Another good reason to drink wine (sealed with a cork)


This excellent article first appeared in France Today magazine and is reproduced here with thanks to Linda Johnson-Bell. See her website at:

I am a huge fan of using corks in wine bottles; any natural and renewable material has got to be good in my book and I have been convinced for a long time that producers are turning to plastic corks and screw tops for their own benefit rather than that of the consumers despite their arguments as to the superiority of these manmade alternatives. So I was delighted to read this article and very happy to promote it in a blog that not only covers property but all aspects of living in France of which wine is, of course, a very important part. It is rare that I view a house without a wine cellar and hence I think that qualifies wine as a subject which has relevance here, albeit slightly tenuously.

The reason that screw caps for wine bottles were even brought into the equation is because natural cork was proving an unreliable and expensive material. With the boom in New World wine production and the ensuing overall increased consumption, such traditional cork regions as Portugal, could not keep up with demand. Errors were made and tainted corks seemed to be a bigger problem than before. In truth, taint was always a problem, but traditionally, consumers were able to simply return their corked bottles to their wine merchants for a refund. Today, consumers buy their wine from supermarkets, which usually means that ‘after-care’ and customer service is no longer part of the deal. However, the cork trade has caught up and is even way ahead: it is set to be one of the surest economies of the future.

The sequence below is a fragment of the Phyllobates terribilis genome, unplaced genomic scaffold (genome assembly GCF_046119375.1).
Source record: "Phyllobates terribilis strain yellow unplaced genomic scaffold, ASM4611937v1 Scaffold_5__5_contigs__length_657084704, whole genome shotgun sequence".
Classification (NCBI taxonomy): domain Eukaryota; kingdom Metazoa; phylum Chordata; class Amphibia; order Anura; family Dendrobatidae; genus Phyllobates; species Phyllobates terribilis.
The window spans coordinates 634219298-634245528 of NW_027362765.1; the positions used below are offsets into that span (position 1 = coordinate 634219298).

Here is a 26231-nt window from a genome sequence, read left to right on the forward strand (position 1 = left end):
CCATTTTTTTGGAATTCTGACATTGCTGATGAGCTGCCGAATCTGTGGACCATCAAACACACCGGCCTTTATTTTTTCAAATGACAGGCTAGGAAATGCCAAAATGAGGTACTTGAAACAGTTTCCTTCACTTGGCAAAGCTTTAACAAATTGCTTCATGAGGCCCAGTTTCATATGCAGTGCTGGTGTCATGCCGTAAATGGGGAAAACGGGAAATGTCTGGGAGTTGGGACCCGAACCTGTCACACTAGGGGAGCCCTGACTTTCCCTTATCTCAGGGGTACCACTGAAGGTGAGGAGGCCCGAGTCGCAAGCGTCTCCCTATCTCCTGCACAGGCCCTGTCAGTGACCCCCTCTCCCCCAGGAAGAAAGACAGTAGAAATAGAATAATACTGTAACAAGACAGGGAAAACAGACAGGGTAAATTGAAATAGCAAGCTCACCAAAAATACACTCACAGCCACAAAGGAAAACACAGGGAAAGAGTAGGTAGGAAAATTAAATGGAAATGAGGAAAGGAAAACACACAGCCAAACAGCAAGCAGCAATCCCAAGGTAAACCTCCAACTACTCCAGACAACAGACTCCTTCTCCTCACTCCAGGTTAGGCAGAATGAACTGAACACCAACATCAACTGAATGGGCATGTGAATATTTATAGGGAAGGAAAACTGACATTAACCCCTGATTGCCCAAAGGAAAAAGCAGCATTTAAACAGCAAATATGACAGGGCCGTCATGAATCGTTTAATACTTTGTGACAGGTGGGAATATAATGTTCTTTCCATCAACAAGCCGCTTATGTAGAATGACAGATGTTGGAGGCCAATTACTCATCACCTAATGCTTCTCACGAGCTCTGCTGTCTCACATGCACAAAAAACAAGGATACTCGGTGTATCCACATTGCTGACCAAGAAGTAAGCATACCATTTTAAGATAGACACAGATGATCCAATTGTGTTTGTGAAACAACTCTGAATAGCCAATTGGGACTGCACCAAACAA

Around 340,000 tonnes of cork are extracted annually from 2.3 million hectares of cork oak forests around the world, which go to make 12 billion stoppers. Portugal accounts for some 55 per cent of world cork production, with its 716,000 hectares of cork forest, exporting around 90 per cent of its raw material. This level of production ensures that both cork oak forests and the industry itself, which is perfect for arid and semi-arid areas, remain sustainable. In fact, regularly stripping cork oaks helps them to regenerate naturally and during this process, the tree absorbs, on average, five times more CO2. It is estimated that every year cork oak forests retain up to 14 million tonnes of carbon dioxide. Portugal reforests at a rate of ten thousand hectares per year, that is, an annual growth of around 4 per cent, with two new cork oaks being planted for each old tree.

I think that most wine lovers would agree that a real cork stopper will always win over a screw cap both for the enhanced experience and the extra element it brings to the wine. Thankfully, here in France, most producers still favour the traditional and all-natural cork so here’s hoping that it may be able to shake off that bad-guy image once and for all and become the norm once again.

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